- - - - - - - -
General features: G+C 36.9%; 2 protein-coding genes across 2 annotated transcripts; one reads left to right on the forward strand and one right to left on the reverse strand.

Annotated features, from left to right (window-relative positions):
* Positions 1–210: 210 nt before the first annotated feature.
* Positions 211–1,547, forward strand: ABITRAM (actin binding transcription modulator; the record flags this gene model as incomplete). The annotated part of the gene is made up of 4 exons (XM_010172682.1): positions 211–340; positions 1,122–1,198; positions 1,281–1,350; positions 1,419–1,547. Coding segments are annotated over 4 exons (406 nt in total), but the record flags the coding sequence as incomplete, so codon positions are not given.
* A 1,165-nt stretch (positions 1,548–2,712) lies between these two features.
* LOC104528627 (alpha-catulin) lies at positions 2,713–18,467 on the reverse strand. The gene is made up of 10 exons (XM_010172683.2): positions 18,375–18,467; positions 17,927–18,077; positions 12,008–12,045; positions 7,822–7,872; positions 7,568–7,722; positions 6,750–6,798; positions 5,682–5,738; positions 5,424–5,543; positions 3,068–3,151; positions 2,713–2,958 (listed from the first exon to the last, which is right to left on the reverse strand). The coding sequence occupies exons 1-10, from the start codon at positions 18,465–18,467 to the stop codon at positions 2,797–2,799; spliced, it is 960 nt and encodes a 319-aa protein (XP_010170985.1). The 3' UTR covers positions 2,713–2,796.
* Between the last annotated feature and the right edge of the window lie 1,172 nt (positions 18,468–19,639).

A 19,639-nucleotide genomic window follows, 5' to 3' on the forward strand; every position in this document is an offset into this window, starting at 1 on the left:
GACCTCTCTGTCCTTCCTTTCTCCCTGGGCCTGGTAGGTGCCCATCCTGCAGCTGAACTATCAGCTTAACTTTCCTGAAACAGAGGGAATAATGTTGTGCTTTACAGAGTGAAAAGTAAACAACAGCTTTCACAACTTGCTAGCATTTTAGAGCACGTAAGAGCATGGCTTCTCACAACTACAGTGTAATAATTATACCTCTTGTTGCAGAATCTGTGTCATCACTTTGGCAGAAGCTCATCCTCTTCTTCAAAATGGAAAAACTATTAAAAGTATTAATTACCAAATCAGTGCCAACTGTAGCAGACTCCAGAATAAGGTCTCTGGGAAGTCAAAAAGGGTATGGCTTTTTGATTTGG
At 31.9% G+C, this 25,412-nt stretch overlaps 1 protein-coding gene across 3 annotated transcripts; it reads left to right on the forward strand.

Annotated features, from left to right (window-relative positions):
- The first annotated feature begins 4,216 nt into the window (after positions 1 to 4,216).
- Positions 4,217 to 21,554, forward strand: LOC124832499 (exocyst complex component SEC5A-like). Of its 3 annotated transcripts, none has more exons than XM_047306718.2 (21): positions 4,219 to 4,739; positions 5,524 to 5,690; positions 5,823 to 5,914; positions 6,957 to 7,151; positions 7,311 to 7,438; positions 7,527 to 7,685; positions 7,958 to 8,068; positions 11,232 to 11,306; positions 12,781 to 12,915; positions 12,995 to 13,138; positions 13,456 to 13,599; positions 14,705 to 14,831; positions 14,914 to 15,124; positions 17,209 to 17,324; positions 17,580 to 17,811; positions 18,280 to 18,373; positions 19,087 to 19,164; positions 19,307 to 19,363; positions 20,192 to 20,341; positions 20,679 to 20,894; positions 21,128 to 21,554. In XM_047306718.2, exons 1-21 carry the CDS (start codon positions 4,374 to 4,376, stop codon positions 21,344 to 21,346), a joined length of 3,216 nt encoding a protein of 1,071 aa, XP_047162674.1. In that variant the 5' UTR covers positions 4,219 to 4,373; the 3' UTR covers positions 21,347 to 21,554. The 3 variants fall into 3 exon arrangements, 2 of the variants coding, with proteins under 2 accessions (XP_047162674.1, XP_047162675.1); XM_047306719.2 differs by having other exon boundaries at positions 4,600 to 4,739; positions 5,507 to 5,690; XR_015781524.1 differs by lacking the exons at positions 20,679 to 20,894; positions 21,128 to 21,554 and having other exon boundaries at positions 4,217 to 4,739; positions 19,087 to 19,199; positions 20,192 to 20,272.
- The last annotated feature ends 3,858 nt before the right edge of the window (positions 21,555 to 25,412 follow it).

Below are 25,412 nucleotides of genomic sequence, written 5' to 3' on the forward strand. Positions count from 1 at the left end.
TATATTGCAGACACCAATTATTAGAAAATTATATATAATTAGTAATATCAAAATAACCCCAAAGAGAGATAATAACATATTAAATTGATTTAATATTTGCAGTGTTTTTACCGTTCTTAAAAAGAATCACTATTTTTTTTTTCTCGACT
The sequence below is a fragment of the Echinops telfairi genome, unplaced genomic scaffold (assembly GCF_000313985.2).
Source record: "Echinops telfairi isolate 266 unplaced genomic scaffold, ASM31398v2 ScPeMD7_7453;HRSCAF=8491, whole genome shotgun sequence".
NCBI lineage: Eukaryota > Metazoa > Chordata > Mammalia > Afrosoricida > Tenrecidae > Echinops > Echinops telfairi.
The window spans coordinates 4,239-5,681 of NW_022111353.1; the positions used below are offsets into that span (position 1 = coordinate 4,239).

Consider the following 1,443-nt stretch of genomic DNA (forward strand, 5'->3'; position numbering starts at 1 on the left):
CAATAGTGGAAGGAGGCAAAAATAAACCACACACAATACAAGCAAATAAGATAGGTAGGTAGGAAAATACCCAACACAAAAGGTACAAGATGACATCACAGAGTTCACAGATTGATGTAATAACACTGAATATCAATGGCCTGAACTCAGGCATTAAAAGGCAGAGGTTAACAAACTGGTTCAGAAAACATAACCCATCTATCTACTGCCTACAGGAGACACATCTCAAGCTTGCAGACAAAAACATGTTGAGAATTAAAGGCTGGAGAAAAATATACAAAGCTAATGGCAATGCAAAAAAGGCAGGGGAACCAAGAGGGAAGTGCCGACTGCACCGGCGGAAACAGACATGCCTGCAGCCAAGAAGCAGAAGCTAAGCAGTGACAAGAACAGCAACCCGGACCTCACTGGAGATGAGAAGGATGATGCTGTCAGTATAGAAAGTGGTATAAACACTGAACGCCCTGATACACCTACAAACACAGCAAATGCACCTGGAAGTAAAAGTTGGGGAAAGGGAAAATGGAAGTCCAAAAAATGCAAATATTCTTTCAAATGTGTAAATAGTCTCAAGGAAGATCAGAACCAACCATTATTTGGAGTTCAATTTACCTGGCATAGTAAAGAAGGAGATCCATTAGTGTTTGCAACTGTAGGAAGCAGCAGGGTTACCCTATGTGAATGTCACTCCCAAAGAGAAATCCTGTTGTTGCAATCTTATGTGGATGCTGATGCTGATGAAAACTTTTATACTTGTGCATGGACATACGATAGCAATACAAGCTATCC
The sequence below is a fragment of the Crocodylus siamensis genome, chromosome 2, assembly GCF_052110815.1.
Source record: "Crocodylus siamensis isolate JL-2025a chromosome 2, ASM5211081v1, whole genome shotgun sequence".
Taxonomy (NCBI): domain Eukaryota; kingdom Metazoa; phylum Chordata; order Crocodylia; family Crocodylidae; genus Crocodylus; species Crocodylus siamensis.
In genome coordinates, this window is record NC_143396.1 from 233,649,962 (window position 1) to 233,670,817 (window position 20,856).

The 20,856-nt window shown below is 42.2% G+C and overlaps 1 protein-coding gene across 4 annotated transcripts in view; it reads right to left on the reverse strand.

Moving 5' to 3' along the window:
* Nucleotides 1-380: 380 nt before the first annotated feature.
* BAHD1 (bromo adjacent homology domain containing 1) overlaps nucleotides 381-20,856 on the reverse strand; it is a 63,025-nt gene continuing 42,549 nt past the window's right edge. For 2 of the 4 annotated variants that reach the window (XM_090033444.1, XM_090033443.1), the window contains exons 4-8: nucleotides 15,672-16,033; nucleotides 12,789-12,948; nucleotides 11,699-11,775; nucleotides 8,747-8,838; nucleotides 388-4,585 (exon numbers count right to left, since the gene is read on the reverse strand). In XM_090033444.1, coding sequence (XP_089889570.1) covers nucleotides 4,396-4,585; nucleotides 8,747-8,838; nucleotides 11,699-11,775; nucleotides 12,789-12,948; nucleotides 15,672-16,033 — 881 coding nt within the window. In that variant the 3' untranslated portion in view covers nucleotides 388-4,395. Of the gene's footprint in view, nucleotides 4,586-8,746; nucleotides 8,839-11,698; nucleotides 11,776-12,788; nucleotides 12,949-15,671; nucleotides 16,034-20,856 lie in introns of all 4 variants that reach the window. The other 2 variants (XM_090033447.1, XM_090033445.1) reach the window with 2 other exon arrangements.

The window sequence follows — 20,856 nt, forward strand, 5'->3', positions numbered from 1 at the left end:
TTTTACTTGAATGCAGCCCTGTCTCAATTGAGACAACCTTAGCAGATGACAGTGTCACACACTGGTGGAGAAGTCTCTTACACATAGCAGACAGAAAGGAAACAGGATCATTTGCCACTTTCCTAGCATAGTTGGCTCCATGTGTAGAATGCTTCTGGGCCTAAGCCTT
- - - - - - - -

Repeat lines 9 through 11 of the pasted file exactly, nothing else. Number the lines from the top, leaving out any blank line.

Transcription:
GACCTCTCTGTCCTTCCTTTCTCCCTGGGCCTGGTAGGTGCCCATCCTGCAGCTGAACTATCAGCTTAACTTTCCTGAAACAGAGGGAATAATGTTGTGCTTTACAGAGTGAAAAGTAAACAACAGCTTTCACAACTTGCTAGCATTTTAGAGCACGTAAGAGCATGGCTTCTCACAACTACAGTGTAATAATTATACCTCTTGTTGCAGAATCTGTGTCATCACTTTGGCAGAAGCTCATCCTCTTCTTCAAAATGGAAAAACTATTAAAAGTATTAATTACCAAATCAGTGCCAACTGTAGCAGACTCCAGAATAAGGTCTCTGGGAAGTCAAAAAGGGTATGGCTTTTTGATTTGG
At 31.9% G+C, this 25,412-nt stretch overlaps 1 protein-coding gene across 3 annotated transcripts; it reads left to right on the forward strand.

Annotated features, from left to right (window-relative positions):